By Roger Dey
Blackfoot Valley Dispatch 

MCT brings 'Gulliver's Travels' and a unique student experience to Lincoln

 

Roger Dey

Gulliver, played by Jasmine Melton, and the (not so) Invisible Force, played by MCT's Joshua Wood, question the Robots of Lapunta. Melton and Andrea Weisner switched off playing Gulliver as scenes moved from planet to planet.

The Missoula Children's Theater returned to Lincoln School last week with their take on the Jonathan Swift classic "Gulliver's Travels," and the play drew a record number of students interested in taking part.

Sixty-one students, ranging from kindergartners to high school juniors, tried out for roles that re-imagined Gulliver as an explorer lost in space and encountering various cultures divided by education, color or size, all while traveling between planets using a transporter controlled by a mad scientist.

"This year we had the best turnout I've ever had, since I've been doing POUNCE," said Lincoln POUNCE Director Jackie Grantier.

Grantier said POUNCE partners with the Lincoln PTSA to cover the cost of bringing the MCT plays to Lincoln every other year.


"We used to do it every year but the kids seemed to lose interest in doing it," she said. "Every other year gives them something to look forward to."

"I love it," said Sophomore Sage Kamps, who has been a regular performer in MCT productions in Lincoln. "I think it's a great opportunity for kids, because we don't have a theater program here."

Kamps, who plays one of the intelligent and haughty Houyhnhnm horses in Gulliver's Travels, believes the plays are good for students because they need to be responsible for learning their lines and performing them on stage.

"You just get a little bit of a different thing," she said. "You don't get to act in any other classes, so...it's kind of nice to be able to do something like that, like theater."

Unlike Kamps, Freshman Savannah Hurst was new to the MCT experience. Hurst, who's been in Lincoln for about two years, played Gulliver's computer assistant, JCN. She said it's her first role in a play since she played a rainbow in first grade and called the experience both amazing and a big learning experience for everyone.

"I think here in Lincoln the kids are really great with learning their lines. Me and my friends especially like helping the little kids and we just genuinely enjoy this," she said. "My friend, she joined and wasn't sure she wanted to, but ... now she loves it and I love it. We're just really enjoying it."

For some of the students, the experience helped them develop abilities beyond the performance.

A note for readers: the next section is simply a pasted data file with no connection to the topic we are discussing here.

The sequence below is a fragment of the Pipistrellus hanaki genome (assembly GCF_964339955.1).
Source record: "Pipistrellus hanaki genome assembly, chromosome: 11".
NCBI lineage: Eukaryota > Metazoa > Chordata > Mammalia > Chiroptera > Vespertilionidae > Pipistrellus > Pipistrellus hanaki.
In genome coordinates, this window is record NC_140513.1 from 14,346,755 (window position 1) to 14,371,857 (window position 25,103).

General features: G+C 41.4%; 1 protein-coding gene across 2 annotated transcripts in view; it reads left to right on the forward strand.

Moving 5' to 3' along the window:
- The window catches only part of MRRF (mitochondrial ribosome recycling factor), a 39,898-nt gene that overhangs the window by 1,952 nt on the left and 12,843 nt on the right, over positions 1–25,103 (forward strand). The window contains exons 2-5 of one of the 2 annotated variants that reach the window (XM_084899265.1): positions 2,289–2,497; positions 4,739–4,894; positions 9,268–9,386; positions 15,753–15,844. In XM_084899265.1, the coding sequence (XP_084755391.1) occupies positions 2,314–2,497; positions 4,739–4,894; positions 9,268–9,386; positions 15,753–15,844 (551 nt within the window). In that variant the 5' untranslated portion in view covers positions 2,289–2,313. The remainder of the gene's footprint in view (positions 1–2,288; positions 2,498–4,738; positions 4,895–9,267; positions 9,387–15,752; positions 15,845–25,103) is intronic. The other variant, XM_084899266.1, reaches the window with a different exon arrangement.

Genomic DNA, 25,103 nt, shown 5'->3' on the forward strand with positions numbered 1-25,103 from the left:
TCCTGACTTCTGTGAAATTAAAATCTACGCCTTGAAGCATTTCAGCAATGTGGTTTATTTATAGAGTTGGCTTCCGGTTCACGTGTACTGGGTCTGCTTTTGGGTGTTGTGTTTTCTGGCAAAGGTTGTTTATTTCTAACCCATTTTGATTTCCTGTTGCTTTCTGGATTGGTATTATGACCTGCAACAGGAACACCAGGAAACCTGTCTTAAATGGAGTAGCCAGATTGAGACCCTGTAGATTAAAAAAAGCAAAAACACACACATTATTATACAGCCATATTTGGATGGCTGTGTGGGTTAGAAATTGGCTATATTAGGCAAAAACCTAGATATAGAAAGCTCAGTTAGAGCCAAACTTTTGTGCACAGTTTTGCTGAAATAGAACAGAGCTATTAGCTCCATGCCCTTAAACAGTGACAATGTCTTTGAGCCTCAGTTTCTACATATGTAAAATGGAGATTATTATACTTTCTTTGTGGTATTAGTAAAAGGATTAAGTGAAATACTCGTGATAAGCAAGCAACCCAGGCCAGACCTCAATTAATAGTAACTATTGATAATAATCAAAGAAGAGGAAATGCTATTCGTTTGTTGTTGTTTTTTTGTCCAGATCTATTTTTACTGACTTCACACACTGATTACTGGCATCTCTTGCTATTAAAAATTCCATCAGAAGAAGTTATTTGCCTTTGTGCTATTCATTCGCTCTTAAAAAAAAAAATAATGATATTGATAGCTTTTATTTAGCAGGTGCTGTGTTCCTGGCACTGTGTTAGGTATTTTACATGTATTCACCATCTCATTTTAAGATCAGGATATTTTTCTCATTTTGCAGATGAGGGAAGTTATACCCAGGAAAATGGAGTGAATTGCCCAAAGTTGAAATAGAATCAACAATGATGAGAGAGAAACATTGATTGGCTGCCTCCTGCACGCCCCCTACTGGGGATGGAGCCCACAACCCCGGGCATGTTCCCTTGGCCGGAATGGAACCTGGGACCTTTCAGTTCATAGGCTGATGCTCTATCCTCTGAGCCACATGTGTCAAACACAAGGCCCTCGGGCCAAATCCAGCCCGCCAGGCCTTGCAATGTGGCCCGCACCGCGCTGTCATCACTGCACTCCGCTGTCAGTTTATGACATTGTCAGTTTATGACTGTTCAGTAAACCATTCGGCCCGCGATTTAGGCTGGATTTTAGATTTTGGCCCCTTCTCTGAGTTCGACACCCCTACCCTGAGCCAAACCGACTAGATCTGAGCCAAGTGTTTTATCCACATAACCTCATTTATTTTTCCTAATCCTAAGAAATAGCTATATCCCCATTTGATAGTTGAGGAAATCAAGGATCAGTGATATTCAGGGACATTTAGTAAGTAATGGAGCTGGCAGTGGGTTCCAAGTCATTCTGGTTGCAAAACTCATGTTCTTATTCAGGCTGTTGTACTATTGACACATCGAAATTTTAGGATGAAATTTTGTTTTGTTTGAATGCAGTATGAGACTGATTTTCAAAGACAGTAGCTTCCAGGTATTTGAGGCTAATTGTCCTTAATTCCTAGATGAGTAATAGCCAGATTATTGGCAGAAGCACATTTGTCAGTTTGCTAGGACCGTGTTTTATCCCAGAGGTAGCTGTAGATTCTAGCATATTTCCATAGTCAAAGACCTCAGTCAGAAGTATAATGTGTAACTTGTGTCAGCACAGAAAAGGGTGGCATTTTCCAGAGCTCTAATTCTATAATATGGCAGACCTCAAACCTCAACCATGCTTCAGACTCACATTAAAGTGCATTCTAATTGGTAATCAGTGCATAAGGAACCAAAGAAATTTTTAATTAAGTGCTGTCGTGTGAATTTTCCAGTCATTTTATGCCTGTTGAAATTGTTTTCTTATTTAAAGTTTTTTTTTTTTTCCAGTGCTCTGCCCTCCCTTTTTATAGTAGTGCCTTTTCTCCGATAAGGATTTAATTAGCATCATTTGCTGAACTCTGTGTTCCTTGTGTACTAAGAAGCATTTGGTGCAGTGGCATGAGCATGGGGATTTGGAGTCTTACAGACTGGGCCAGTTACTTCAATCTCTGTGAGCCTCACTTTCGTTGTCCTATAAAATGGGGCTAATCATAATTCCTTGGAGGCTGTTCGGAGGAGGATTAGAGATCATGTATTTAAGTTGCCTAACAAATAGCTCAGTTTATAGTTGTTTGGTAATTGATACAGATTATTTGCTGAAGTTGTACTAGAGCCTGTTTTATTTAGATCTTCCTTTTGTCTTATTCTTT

"We've got kids who are in the position of assistant director, so they're learning leadership, and with MCT their stories always have a good moral."

In this year's case, the moral is two-fold: it's OK to be different, and "school is cool."

Joshua Wood, half of the two-person team who brought the production to town and worked with the kids all week, agreed.

"Just from being involved in a play, I think they gain self-confidence and the ability to know they can do something," he said. Also, they feel like people believe in them and that they're worth it, so I think that's good. Also, I think the play itself teaches a lot of cool lessons about acceptance and about giving people a chance and helping people."

"It's really fun," said Christopher Martin, who directed the play during the visit to Lincoln." I remember when I first started; it's a little difficult to learn because its transporting back and forth between planets, but I had the first week with kids and they enjoyed it a lot more that other shows, I think. It's cool. (It's) space."

Wood and Martin travel to a new town each week, arriving on Sunday, meeting the kids on Monday and practicing with them all week.

Grantier marveled not only at the pair's patience, since they must start with a free slate and teach a new bunch of kids every week, but also at how the kids here have reacted to the intensive week of theater.

"They've all really grown," she said. "I can't believe how much change there has been from Monday, when you have to feed them their lines and teach them their songs."

"To put on a show in one week, it takes a lot of work," Wood said. "They really want to be here and they really want to do it, so they do that hard work and it teaches them self-discipline."

Roger Dey

A blue alien of Blefescu reacts to a green alien of Lilliput. The two groups of aliens highlighted the concept that color shouldn't get in the way of getting along.

 

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